Korea’s rapid economic development over the past decades has also come with an increase in infrastructure, road expansion, and traffic congestion. A 2016 report by the Organization for Economic Cooperation and Development (OECD)경제협력개발기구 said Asia’s fourth-largest economy has one of the world’s highest traffic-related fatality rates, with pedestrians and the elderly “at higher risk than in other countries.”
Korea Road Traffic Authority (KoRoad)도로교통공단 said traffic-related deaths last year decreased six percent but the national rate of pedestrian deaths, of which half were senior citizens aged 65 and above, remained high at 38.9 percent, double the OECD average of 19.8 percent. The number of deaths among children below 12 was also 19.6 percent higher than average.
Pedestrian deaths were partially attributed to the speed limit, which is 60 kph in Korea’s downtown areas. On Feb. 14, the Ministry of Land, Infrastructure and Transport국토교통부 said the maximum speed will be reduced to 50 kph in busy street areas, while that on narrow side streets will be set at 30 kph. The plan is to reduce the number of traffic fatalities from 4,300 last year to 2,700 by 2020 as part of a five-year traffic safety plan. Safety zones for children and senior citizens will also be expanded.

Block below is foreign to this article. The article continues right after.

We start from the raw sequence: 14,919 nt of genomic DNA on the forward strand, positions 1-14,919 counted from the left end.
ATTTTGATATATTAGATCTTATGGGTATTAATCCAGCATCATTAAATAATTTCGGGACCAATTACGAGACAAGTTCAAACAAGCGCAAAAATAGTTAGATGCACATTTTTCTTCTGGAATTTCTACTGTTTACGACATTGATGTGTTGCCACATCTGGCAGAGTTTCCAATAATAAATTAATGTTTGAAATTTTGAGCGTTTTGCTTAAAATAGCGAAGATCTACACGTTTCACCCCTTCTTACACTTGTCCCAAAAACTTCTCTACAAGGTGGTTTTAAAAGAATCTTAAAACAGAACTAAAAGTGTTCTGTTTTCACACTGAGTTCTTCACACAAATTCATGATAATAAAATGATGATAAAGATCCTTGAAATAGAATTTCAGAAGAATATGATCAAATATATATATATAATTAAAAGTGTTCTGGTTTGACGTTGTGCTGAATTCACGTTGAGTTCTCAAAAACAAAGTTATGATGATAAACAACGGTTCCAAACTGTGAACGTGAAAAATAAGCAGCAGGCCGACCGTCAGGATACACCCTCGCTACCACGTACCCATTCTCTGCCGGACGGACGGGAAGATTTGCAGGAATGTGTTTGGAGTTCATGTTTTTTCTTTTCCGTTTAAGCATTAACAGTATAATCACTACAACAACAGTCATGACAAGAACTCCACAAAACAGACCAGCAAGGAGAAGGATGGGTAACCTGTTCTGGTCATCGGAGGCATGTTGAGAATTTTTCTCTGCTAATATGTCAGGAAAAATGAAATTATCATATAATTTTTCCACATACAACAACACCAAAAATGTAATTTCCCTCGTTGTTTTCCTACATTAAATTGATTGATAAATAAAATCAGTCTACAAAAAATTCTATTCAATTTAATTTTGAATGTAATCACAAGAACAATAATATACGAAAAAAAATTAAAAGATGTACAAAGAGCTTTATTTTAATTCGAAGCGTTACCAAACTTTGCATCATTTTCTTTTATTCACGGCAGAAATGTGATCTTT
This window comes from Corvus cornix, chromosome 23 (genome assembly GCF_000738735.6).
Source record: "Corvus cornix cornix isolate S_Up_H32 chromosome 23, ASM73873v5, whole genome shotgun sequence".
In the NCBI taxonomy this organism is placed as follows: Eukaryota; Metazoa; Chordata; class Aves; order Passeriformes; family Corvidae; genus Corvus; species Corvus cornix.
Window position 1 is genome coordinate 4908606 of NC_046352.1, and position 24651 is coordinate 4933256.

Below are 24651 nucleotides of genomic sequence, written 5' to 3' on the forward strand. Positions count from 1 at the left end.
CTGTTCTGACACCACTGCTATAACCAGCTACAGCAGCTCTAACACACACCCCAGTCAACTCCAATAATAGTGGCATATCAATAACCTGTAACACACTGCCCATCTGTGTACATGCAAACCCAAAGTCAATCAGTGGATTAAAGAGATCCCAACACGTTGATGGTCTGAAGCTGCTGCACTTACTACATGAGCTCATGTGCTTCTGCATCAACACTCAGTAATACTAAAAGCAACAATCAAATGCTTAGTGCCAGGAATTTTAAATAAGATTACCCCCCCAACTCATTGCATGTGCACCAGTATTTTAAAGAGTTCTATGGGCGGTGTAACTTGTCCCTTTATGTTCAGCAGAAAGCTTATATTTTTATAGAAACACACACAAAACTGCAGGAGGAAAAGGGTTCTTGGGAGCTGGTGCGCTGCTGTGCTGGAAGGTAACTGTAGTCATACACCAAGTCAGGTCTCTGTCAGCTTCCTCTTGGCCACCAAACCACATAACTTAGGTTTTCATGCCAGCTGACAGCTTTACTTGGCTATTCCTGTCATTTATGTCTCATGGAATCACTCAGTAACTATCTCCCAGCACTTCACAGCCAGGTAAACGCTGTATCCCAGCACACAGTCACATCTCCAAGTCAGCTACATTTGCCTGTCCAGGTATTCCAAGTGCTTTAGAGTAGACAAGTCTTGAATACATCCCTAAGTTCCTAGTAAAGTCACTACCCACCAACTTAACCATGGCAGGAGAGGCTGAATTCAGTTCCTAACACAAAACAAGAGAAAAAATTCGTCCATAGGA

Speeding in school zones is one reason for traffic fatalities among children. In 2015, the civic group International Children’s Rights Center began painting pavements leading to crosswalks in school zones yellow to prevent pedestrian accidents among children. Police said 65 children were killed in car accidents in 2015, with 80 percent of them reported in crosswalks in school zones. Children who stay in the “yellow carpet” while waiting for a crossing sign are “more visible to drivers,” a report by The Korea Times said.
Among the more developed economies in the Asia-Pacific region, Korea “stands out as the country with the highest smartphone ownership rate,” according to a 2016 report from the Pew Research Center. Living in the host country of tech giants Samsung and LG, Korean unsurprisingly are often glued to their smartphones for most of the day, and this raises the risk of walking in public places prone to vehicular accidents.
In June last year, Seoul City Hall서울시청 and the National Police Agency경찰청 installed traffic safety signs at Hongik University, City Hall, Yonsei University, Gangnam Station, and Jamsil Station to alert pedestrians of the dangers of using smartphones while walking on the streets.